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05/04/2020

The History of the FPÖ: Part 5

The Return of the Third Lager after 1945

We have just published Part 5 of our documentary series on the history of the national-liberal Lager and the FPÖ. Watch the film "Part 5: The return of the Third Lager after 1945. The rise and fall of the VdU"

LINK to YouTube: The Return of the Third Lager after 1945

The Freedom Party of Austria came into being on 7 April 1956 at a founding party conference. In its name it bears the word "Freiheit" (freedom), which is considered a core element of its programme. HNewsdetailowever, the roots of this national-liberal community of shared beliefs go back to the early 19th century. In our new series we illuminate the history of the national-liberal Lager and the FPÖ.

Part 5: The Return of the Third Lager after 1945. The rise and fall of the VdU

After the Second World War, the Republic of Austria was re-established in 1945. Initially, only three parties were recognised by the Allied occupying powers.

These were the Christian-conservative Austrian People’s Party (ÖVP), the Socialist Party (SPÖ) and the Communist Party (KPÖ), which together formed the Provisional State Government headed by Karl Renner.

For the time being, the national-liberal Lager was excluded from political participation in the founding period of the Second Republic. This was in part because all former members and party candidates of the NSDAP and other Nazi formations – regardless of whether they had been involved in crimes or not – were deprived of the right to vote. Thus, at the time of the first National Council elections in 1945 there were about 600,000 “second class” citizens in Austria who were deprived of essential political rights.

It was not until spring 1949 that Herbert A. Kraus and Viktor Reimann succeeded in founding the “Verband der Unabhängigen” (League of Independents, VdU). This new party was constituted in Salzburg since it was much easier to found a party in the American Occupation Zone. However, the VdU was registered as an association, as it could not obtain an Allied “party licence”. On the one hand, the VdU wanted to lead back into Austria’s political landscape the historically rooted national-liberal Lager – which prior to 1938 had accounted for almost 20 percent of the electorate. On the other hand, it wanted to integrate the National Socialist Lesser Offenders, who had until then been excluded from political participation. They had in 1947 their right to vote restored by the National Socialists Law.  Returning prisoners of war and ethnic German expellees from Central and Eastern Europe were also a target group for the VdU.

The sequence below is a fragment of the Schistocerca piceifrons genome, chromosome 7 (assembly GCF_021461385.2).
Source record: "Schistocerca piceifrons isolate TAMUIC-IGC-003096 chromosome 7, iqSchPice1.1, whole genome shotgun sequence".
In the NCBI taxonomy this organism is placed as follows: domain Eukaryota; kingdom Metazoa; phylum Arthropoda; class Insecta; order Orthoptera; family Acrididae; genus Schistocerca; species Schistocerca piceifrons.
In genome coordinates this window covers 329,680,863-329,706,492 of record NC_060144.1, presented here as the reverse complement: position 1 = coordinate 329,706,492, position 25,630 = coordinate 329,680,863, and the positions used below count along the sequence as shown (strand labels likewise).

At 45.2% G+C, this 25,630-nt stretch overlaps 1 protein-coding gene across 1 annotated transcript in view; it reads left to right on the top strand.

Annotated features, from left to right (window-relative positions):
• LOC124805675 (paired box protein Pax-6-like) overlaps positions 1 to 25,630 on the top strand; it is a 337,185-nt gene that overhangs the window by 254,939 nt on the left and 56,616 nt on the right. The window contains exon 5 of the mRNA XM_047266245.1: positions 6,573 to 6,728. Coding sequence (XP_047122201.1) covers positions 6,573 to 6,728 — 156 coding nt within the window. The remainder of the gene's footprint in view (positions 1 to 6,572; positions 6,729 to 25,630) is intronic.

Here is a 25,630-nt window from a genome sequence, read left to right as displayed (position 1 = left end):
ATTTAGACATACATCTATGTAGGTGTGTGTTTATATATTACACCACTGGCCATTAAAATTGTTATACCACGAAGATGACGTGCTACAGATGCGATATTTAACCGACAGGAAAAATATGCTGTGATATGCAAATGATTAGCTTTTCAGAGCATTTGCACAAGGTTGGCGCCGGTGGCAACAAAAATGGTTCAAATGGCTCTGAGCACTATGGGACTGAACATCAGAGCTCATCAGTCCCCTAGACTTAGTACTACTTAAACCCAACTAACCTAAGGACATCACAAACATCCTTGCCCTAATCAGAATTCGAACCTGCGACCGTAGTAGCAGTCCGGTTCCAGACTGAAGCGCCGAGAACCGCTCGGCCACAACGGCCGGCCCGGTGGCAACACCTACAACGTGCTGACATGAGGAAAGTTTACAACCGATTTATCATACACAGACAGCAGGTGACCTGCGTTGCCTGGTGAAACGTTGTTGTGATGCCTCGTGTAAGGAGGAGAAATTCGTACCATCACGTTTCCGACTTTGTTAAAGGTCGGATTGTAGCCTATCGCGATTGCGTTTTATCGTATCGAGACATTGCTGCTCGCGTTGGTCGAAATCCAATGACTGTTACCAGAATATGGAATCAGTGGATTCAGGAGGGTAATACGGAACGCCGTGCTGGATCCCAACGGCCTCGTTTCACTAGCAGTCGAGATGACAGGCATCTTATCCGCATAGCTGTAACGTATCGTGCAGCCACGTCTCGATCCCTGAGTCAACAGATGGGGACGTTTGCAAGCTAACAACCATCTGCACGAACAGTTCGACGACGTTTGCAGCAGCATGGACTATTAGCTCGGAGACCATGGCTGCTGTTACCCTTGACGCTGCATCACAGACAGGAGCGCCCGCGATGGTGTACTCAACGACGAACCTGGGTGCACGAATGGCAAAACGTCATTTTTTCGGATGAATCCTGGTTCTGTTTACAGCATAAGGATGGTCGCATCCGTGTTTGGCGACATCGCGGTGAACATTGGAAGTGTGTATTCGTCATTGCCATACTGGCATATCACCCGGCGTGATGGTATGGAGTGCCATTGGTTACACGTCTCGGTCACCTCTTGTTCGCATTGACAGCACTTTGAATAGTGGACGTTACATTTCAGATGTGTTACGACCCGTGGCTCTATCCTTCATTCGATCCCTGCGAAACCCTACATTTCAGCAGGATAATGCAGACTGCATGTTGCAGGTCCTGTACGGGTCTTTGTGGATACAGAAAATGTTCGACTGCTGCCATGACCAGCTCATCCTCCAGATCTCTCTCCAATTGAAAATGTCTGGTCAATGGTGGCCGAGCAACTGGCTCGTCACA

At the Second National Council election of 1949, the VdU won around 11.7 percent of the vote with the Electoral Party of Independents (WdU) and thus 16 National Council seats. These successes continued at several provincial elections. The VdU’s “social manifesto” of 1950 can also be seen as an attempt to win over the working class. Nevertheless, the VdU became increasingly politically isolated – not least as a result of the behaviour of the ÖVP and SPÖ – and as a consequence disputes broke out within the League.

After losing votes at the National Council elections of 1953, the differences intensified between the national and liberal wings of the VdU, as well as between the many strong personalities such as Viktor Reimann, Willfried Gredler, Gustav Zeillinger and Helfried Pfeifer. In May 1954, at Bad Aussee the VdU approved a new programme with a stronger national emphasis and also sought dialogue with the recently-founded Freiheitspartei (Freedom Party). Yet following considerable losses at further provincial elections in 1954, the VdU was already showing signs of disintegration. Thus in 1955, negotiations took place between representatives of the VdU and Anton Reinthaller’s markedly national Freedom Party, which had already formed an electoral pact with the VdU and independents at the 1955 Upper Austrian provincial elections.

On 17 October 1955, the VdU and Reinthaller's Freedom Party finally agreed in Vienna to merge to form the FPÖ. This laid the foundation for a successor party that would decisively shape political events in Austria to this day.

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